WISBECH: Council submits plans for £100,000 make over of Thomas Clarkson memorial
PUBLISHED: 15:48 15 August 2008 | UPDATED: 08:36 02 June 2010
PLANS for the £100,000 refurbishment of the Clarkson Memorial in Wisbech have been drawn up to ensure work of the highest quality and the minimal impact on the surrounding area. Fenland District Council says the work will mainly involve cleaning off green
PLANS for the £100,000 refurbishment of the Clarkson Memorial in Wisbech have been drawn up to ensure work of the highest quality and the minimal impact on the surrounding area.
Fenland District Council says the work will mainly involve cleaning off green algae, moss and dirt, replacement of missing stonework, pointing with lime mortar and repairs to the relief panels.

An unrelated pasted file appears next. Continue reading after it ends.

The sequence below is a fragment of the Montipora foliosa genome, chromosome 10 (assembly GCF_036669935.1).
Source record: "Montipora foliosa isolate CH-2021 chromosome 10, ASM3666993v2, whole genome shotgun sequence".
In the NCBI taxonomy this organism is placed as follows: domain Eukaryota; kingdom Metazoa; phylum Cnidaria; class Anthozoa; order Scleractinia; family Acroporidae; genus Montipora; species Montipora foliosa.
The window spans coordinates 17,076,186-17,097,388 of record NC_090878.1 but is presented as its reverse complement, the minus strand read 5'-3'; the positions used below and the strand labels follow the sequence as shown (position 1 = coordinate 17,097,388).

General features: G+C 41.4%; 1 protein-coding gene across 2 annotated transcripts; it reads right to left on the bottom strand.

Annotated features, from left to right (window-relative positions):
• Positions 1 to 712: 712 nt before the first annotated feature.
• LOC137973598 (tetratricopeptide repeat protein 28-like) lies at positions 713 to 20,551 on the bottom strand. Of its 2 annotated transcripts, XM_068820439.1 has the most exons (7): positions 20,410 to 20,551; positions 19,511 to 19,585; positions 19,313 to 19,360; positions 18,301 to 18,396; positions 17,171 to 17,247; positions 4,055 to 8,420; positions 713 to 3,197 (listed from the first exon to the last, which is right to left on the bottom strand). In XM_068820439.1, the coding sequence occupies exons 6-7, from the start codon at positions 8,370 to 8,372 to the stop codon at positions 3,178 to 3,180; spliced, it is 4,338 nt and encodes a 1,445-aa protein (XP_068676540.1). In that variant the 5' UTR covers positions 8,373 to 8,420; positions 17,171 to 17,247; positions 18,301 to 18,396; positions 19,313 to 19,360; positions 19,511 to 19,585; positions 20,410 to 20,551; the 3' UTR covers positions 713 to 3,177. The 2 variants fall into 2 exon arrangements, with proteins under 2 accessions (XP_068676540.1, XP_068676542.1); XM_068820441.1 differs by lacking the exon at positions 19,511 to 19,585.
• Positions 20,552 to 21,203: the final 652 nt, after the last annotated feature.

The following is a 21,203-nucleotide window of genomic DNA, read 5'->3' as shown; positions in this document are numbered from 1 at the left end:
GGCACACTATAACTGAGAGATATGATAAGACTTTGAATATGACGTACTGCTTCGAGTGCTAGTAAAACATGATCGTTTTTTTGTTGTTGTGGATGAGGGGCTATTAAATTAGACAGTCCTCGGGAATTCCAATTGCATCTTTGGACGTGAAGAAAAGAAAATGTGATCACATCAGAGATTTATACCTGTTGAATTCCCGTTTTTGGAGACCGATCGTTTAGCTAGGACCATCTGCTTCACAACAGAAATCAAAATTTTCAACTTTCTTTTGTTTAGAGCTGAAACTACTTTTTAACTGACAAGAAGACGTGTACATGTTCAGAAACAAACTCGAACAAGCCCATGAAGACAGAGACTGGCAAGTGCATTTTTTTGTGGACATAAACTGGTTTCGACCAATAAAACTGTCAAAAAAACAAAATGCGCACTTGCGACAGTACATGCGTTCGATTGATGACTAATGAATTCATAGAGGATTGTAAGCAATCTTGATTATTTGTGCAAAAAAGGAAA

English Heritage provided £10,000 towards a structural survey and now lottery funding and money from the council itself is expected to pay for the major overhaul.
The Grade Two listed structure is in a conservation area and was built in 1880-81 to commemorate the life of Thomas Clarkson who was born in Wisbech and was a central figure in the campaign against the slave trade in the British Empire.
It was built on the site of the old Customs House which before that was the Butter Market.
The memorial was paid for mainly by the Peckover family with the rest made up from public subscriptions. The total cost was £2,035.
It was designed in a Victorian gothic style in two storeys with a statue of Thomas Clarkson covered by a spire topped canopy.
A report to Fenland District Council Planning Committee says: "The result is an elegant and stately landmark and fitting tribute to this great campaigner and idealist."
The site of the memorial, a traffic island, is owned and maintained by Fenland District Council, apart from the wine cellar access and vaults below.
Brian Payne of the Wisbech Society said: "The memorial was put up in 1881, paid for by national public subscription.
"Thomas Clarkson did the majority of the work behind the scenes to see that slavery was abolished and William Wilberforce took the majority of the credit.
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